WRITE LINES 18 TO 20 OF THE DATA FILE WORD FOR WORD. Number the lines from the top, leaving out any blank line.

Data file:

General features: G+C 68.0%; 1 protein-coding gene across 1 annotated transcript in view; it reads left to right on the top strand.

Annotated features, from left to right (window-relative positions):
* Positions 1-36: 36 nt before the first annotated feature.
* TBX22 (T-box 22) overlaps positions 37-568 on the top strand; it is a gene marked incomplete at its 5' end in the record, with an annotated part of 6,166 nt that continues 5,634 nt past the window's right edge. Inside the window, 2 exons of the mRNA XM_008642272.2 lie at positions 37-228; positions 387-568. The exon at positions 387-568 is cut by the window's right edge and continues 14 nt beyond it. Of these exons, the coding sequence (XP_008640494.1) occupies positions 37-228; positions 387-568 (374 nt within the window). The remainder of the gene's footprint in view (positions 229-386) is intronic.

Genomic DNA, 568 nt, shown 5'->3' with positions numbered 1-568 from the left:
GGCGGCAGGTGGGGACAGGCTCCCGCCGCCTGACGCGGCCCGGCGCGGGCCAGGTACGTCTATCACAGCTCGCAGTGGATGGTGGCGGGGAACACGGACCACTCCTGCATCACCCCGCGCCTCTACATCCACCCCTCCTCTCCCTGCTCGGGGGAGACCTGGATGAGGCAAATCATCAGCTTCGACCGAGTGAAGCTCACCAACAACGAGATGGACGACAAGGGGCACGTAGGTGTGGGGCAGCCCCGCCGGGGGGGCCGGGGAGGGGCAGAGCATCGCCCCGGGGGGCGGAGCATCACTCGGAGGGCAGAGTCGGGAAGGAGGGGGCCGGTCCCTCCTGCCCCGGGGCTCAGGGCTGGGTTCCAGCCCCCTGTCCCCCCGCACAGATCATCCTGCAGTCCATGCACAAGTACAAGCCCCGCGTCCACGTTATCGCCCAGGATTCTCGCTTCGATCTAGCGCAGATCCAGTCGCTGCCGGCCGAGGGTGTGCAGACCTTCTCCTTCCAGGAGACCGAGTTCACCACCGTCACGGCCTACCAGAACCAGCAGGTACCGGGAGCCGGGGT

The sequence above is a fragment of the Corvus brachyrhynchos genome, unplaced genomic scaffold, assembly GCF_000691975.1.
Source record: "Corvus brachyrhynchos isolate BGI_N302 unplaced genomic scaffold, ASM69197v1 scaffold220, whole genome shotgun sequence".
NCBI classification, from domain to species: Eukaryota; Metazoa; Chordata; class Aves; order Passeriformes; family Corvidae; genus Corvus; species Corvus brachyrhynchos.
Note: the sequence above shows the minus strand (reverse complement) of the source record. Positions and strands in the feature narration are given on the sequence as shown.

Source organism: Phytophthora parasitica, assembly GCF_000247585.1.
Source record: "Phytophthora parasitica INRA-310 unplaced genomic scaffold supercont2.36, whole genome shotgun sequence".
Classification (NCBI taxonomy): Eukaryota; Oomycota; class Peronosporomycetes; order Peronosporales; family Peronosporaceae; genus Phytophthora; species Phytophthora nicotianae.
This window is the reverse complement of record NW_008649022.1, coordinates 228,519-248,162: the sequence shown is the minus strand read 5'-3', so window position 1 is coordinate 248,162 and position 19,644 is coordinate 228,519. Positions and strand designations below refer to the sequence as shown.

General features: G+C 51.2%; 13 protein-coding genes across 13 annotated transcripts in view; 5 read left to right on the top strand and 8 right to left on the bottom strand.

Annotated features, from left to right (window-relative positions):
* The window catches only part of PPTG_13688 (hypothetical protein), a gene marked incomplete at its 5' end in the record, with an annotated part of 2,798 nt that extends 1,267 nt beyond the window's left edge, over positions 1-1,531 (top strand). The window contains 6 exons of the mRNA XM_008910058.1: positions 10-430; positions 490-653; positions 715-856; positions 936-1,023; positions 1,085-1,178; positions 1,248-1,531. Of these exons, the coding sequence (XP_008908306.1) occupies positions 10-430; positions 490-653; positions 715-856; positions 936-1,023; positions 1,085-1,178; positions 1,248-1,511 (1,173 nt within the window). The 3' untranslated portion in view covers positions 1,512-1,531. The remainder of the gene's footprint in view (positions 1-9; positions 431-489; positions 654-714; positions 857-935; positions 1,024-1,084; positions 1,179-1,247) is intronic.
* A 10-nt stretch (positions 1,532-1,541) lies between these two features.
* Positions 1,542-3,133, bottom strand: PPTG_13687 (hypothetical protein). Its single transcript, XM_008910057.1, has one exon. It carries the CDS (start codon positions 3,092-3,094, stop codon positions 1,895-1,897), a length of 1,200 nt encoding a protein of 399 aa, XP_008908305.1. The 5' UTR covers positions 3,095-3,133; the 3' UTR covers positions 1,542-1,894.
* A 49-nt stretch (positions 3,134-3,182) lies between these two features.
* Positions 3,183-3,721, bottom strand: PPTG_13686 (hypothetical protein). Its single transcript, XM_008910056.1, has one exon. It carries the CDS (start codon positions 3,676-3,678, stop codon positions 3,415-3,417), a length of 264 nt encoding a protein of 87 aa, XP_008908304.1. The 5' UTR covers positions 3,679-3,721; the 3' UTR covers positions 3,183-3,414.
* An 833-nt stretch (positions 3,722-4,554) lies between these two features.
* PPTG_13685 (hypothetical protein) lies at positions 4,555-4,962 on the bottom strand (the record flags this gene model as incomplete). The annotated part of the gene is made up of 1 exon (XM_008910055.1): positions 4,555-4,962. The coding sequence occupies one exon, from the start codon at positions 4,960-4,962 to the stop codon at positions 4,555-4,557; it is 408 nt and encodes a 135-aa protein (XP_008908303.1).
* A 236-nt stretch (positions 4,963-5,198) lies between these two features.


* A 10-nt stretch (positions 1,532-1,541) lies between these two features.
* Positions 1,542-3,133, bottom strand: PPTG_13687 (hypothetical protein). Its single transcript, XM_008910057.1, has one exon. It carries the CDS (start codon positions 3,092-3,094, stop codon positions 1,895-1,897), a length of 1,200 nt encoding a protein of 399 aa, XP_008908305.1. The 5' UTR covers positions 3,095-3,133; the 3' UTR covers positions 1,542-1,894.
* A 49-nt stretch (positions 3,134-3,182) lies between these two features.